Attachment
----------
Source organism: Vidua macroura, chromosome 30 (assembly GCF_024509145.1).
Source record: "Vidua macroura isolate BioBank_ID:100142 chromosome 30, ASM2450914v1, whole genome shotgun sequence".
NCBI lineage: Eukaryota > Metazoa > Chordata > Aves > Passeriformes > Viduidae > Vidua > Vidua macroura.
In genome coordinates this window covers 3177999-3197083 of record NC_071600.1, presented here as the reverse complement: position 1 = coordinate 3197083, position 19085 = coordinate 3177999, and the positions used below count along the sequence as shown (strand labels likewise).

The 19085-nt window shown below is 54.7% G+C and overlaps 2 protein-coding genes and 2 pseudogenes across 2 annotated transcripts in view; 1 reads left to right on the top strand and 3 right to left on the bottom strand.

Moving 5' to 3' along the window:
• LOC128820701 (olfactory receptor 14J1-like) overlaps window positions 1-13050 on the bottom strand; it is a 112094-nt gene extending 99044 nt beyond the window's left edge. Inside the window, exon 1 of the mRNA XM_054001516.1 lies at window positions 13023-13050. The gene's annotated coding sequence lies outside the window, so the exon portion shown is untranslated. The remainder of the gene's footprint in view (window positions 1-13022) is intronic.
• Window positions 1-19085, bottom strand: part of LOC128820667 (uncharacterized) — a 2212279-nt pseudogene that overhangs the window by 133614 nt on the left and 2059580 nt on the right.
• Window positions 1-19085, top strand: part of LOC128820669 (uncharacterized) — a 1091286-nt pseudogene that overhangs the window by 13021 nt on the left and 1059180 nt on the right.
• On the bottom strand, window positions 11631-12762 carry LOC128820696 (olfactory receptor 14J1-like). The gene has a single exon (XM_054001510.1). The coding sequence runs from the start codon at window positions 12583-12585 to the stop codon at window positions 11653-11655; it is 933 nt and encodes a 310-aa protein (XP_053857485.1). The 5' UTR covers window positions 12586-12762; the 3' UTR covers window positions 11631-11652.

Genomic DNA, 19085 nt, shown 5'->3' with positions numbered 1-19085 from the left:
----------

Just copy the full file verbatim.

Source organism: Vidua macroura, chromosome 30 (assembly GCF_024509145.1).
Source record: "Vidua macroura isolate BioBank_ID:100142 chromosome 30, ASM2450914v1, whole genome shotgun sequence".
NCBI lineage: Eukaryota > Metazoa > Chordata > Aves > Passeriformes > Viduidae > Vidua > Vidua macroura.
In genome coordinates this window covers 3177999-3197083 of record NC_071600.1, presented here as the reverse complement: position 1 = coordinate 3197083, position 19085 = coordinate 3177999, and the positions used below count along the sequence as shown (strand labels likewise).

The 19085-nt window shown below is 54.7% G+C and overlaps 2 protein-coding genes and 2 pseudogenes across 2 annotated transcripts in view; 1 reads left to right on the top strand and 3 right to left on the bottom strand.

Moving 5' to 3' along the window:
• LOC128820701 (olfactory receptor 14J1-like) overlaps window positions 1-13050 on the bottom strand; it is a 112094-nt gene extending 99044 nt beyond the window's left edge. Inside the window, exon 1 of the mRNA XM_054001516.1 lies at window positions 13023-13050. The gene's annotated coding sequence lies outside the window, so the exon portion shown is untranslated. The remainder of the gene's footprint in view (window positions 1-13022) is intronic.
• Window positions 1-19085, bottom strand: part of LOC128820667 (uncharacterized) — a 2212279-nt pseudogene that overhangs the window by 133614 nt on the left and 2059580 nt on the right.
• Window positions 1-19085, top strand: part of LOC128820669 (uncharacterized) — a 1091286-nt pseudogene that overhangs the window by 13021 nt on the left and 1059180 nt on the right.
• On the bottom strand, window positions 11631-12762 carry LOC128820696 (olfactory receptor 14J1-like). The gene has a single exon (XM_054001510.1). The coding sequence runs from the start codon at window positions 12583-12585 to the stop codon at window positions 11653-11655; it is 933 nt and encodes a 310-aa protein (XP_053857485.1). The 5' UTR covers window positions 12586-12762; the 3' UTR covers window positions 11631-11652.

Genomic DNA, 19085 nt, shown 5'->3' with positions numbered 1-19085 from the left: